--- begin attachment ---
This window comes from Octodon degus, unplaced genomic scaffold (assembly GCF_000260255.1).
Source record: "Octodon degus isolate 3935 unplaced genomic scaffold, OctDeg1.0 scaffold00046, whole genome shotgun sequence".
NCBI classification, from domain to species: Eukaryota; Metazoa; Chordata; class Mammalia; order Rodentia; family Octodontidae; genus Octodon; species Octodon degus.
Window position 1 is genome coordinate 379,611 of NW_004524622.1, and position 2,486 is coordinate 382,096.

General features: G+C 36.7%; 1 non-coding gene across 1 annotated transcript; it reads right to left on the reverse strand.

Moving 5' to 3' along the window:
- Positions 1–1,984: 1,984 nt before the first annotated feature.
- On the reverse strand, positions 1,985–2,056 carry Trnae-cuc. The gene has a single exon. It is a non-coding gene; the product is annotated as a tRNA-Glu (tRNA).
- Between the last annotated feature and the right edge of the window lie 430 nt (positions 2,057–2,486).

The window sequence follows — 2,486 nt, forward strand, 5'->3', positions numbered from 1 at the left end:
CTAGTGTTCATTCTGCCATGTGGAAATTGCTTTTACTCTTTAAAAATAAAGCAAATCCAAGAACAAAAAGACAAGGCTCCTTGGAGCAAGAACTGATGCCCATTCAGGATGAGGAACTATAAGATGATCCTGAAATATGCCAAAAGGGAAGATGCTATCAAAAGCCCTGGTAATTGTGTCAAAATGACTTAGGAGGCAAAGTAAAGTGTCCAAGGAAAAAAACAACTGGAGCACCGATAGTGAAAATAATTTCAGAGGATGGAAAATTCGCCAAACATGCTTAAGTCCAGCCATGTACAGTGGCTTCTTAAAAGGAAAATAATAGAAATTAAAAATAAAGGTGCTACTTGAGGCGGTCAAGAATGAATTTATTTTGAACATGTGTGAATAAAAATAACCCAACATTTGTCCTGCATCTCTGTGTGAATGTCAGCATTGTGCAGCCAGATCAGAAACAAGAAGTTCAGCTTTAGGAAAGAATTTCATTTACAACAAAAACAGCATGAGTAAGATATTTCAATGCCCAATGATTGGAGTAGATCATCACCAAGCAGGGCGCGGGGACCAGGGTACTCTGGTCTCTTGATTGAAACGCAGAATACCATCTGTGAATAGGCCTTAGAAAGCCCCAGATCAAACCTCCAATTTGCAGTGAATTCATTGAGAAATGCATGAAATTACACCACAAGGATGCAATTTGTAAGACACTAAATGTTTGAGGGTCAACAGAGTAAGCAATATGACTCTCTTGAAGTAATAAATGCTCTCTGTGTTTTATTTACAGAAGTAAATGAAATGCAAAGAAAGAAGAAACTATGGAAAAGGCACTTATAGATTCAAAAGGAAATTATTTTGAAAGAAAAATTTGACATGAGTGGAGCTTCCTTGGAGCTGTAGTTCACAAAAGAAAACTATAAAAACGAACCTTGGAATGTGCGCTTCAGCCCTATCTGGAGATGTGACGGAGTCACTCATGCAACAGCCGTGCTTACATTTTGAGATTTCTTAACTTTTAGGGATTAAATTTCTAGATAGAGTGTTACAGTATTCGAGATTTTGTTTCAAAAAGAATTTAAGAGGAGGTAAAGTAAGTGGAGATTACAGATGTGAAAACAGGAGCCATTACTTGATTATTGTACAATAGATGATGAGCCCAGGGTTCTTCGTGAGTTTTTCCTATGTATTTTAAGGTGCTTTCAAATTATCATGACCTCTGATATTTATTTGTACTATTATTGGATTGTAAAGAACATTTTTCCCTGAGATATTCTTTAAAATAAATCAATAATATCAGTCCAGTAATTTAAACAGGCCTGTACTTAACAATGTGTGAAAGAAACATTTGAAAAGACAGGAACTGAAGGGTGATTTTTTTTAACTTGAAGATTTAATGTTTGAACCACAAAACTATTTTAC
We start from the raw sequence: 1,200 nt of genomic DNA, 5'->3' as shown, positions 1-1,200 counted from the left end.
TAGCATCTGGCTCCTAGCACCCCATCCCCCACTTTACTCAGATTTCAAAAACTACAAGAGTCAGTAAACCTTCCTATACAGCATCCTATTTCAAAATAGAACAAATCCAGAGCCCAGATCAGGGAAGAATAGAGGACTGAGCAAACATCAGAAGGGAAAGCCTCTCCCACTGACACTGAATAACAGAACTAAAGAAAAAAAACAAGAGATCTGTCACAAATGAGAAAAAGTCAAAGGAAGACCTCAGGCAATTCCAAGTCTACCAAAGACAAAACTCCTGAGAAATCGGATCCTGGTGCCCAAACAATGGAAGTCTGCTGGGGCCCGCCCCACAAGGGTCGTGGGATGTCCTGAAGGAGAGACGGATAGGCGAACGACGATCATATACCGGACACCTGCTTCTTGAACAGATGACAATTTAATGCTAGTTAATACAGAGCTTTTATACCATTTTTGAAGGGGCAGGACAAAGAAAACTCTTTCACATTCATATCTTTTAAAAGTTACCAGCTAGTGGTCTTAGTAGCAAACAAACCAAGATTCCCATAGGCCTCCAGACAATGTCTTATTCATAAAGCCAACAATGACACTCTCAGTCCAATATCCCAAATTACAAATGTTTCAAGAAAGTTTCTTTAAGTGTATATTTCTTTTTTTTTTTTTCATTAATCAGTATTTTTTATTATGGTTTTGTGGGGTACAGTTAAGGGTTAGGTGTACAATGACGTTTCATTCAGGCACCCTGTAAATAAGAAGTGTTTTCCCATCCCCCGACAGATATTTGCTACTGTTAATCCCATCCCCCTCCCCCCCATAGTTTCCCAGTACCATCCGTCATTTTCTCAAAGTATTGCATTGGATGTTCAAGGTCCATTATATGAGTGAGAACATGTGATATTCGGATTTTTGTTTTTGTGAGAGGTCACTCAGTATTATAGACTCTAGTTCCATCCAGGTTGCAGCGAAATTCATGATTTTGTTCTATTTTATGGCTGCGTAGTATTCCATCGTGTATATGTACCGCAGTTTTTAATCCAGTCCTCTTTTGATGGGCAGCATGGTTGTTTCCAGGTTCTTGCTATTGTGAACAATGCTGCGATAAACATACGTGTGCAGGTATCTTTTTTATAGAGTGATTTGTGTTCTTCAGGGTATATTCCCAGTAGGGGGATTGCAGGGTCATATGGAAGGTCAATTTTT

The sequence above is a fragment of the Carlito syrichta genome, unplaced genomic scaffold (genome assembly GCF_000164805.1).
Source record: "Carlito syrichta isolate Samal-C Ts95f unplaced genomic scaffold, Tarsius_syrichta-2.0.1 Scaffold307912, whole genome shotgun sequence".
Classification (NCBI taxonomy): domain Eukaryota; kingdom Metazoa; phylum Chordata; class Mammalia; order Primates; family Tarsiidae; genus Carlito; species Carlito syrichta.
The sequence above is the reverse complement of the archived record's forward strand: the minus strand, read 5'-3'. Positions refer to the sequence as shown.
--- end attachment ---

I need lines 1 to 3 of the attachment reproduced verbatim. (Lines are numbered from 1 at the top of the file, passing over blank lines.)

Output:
This window comes from Octodon degus, unplaced genomic scaffold (assembly GCF_000260255.1).
Source record: "Octodon degus isolate 3935 unplaced genomic scaffold, OctDeg1.0 scaffold00046, whole genome shotgun sequence".
NCBI classification, from domain to species: Eukaryota; Metazoa; Chordata; class Mammalia; order Rodentia; family Octodontidae; genus Octodon; species Octodon degus.